Finalist for the LA Times Book Award, Calvocoressi is a poetry editor for the Los Angeles Review of Books and also teaches at the University of North Carolina. Her poetry often draws from nature to describe growth, loss and the overall human condition. “Most days I’m happy to be alive and then there are days when I’m happier than most and this feels like one of those days, to just be with all these poems,” Calvocoressi expressed.
Cardenas, a professor of English at the University of Wisconsin-Milwaukee, has written a numerous amount of anthologies and journals while infusing both English and Spanish in her poetry. Much of her work is inspired by the lives and stories of other artists and communities. She gave a brief description of Cuban American painter and performance artist Ana Mendieta before reading a poem called “Nexus,” inspired by Mendieta’s “Silueta” series.
Lippmann’s poetry stemmed from occurrences that take place in his everyday life, from his job as a high school teacher to caring for his young daughters. “Being a parent is sometimes, very gross,” he explained to a chuckling crowd. “Or you have to do gross things.” Lippmann continued with his poem “Fishing” in which he described digging his daughter’s retainer out of his car and yanking out her loose tooth.
After an hour of poetry, the talk came to a close with a group hug between the three panelists and smiles throughout the crowd.
Amy Uyematsu and Harmony Holiday (Robert Lees, SSW)
For one of the last events in the day, poets Amy Uyematsu and Harmony Holiday read some of their published pieces as well as a few gems from upcoming books.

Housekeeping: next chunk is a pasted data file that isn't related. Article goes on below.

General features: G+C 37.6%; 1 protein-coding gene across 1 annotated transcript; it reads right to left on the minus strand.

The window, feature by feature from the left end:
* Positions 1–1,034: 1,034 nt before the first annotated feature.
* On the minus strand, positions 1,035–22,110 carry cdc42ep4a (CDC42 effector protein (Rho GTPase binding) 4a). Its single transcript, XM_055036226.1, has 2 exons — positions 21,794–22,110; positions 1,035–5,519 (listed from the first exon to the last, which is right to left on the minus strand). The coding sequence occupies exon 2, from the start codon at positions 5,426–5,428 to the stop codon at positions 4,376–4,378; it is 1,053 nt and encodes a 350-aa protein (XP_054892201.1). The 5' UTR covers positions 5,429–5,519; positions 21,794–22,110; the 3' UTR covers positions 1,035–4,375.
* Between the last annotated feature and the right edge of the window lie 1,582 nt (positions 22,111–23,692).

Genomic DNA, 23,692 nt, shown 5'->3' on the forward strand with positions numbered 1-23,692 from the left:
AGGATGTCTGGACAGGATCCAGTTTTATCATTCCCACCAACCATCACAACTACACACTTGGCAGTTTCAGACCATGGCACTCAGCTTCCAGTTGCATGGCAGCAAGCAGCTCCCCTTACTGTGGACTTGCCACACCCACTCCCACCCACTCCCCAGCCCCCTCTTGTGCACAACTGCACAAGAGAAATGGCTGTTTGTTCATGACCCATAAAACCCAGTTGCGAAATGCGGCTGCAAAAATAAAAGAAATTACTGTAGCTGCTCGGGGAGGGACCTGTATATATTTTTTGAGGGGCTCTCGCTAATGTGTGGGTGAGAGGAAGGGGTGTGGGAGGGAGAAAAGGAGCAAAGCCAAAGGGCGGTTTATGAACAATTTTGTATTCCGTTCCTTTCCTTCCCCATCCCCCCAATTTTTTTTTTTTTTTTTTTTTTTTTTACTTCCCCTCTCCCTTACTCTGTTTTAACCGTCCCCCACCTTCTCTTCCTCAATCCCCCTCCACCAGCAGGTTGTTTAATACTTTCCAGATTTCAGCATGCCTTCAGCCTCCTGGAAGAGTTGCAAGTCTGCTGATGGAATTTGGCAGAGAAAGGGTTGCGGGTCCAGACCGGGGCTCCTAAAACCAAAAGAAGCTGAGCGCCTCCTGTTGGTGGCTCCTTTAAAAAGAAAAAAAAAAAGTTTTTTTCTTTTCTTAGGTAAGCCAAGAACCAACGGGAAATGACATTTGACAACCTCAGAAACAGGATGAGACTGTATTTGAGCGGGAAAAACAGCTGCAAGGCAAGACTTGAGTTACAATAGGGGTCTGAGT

Though Uyematsu was on the docket of performers from the beginning, Holiday was unannounced for this session, as the originally scheduled poets were absent. Her poetry readings showed her roots, mixing motifs of drug abuse, sex, domestic abuse and African-American icons, her breathless pace featuring the cadence and intricacies of a jazz quartet. Her loquaciousness was a foil to Uyematsu, who read minimalist poetry at a slow pace, each word hanging between the pauses that surrounded it.
The two traded back and forth for most of an hour, with the best pieces of the reading being Uyematsu’s series of haikus and Holiday’s “Forensics Outside of Miles Davis’ Jail Cell.” The reading finished with a brief Q-and-A in which the two answered questions about their respective creative processes and their inspirations. On my way out, I made sure to grab a copy of Uyematsu’s “The Yellow Door.”
Li-Young Lee, Barbara Jane Reyes and Juan Felipe Herrera (Kyle Omori, CW)
Barbara Jane Reyes, Li-Young Lee and the Poet Laureate of the United States, Juan Felipe Herrera read poems about humanity and the power we have through poetry and our fears in reading and writing it.
Reyes is known for her work on spirituality, the female body and social media and spoke about the struggles of being a woman and of being told to become “a lady.” She believes that conceding to the stereotypical ideals of becoming a lady is the equivalent of feeding yourself to others.
Lee spoke about the fear that we feel in poetry. He talked about how there are poems that we are afraid of because we don’t know what we’re trying to write about and we’re afraid of what we are capable of by writing. He read excerpts from his work in erotic poetry and how we can connect the erotic with the purity of spirituality without it being contradictory.
Juan Felipe Herrera interspersed his stories of being declared the poet laureate with bursts of harmonica playing and poems of and for those who cannot speak for themselves. There was a call to action in his work that everyone in the crowd acknowledged with reverence.
All three of these poets were resolute in their beliefs of equality and freedom of expression. But even though their overall message was serious, they managed to keep the tone of the panel light with their banter.